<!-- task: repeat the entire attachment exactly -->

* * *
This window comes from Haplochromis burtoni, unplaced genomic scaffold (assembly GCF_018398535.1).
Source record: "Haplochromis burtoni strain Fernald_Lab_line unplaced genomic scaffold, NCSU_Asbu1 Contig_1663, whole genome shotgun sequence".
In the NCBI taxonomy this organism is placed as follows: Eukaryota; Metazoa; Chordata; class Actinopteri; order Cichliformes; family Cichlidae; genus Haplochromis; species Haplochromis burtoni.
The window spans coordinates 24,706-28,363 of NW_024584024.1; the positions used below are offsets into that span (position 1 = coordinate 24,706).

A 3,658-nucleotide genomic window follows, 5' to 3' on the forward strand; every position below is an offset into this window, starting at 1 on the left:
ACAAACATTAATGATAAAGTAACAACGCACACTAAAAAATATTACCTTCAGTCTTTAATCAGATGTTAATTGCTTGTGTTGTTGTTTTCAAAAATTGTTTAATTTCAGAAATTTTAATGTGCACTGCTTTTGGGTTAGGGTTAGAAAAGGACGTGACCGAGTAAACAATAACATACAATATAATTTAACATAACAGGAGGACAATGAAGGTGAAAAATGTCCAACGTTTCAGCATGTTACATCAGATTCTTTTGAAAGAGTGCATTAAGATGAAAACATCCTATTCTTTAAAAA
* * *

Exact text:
This window comes from Haplochromis burtoni, unplaced genomic scaffold (assembly GCF_018398535.1).
Source record: "Haplochromis burtoni strain Fernald_Lab_line unplaced genomic scaffold, NCSU_Asbu1 Contig_1663, whole genome shotgun sequence".
In the NCBI taxonomy this organism is placed as follows: Eukaryota; Metazoa; Chordata; class Actinopteri; order Cichliformes; family Cichlidae; genus Haplochromis; species Haplochromis burtoni.
The window spans coordinates 24,706-28,363 of NW_024584024.1; the positions used below are offsets into that span (position 1 = coordinate 24,706).

A 3,658-nucleotide genomic window follows, 5' to 3' on the forward strand; every position below is an offset into this window, starting at 1 on the left:
ACAAACATTAATGATAAAGTAACAACGCACACTAAAAAATATTACCTTCAGTCTTTAATCAGATGTTAATTGCTTGTGTTGTTGTTTTCAAAAATTGTTTAATTTCAGAAATTTTAATGTGCACTGCTTTTGGGTTAGGGTTAGAAAAGGACGTGACCGAGTAAACAATAACATACAATATAATTTAACATAACAGGAGGACAATGAAGGTGAAAAATGTCCAACGTTTCAGCATGTTACATCAGATTCTTTTGAAAGAGTGCATTAAGATGAAAACATCCTATTCTTTAAAAA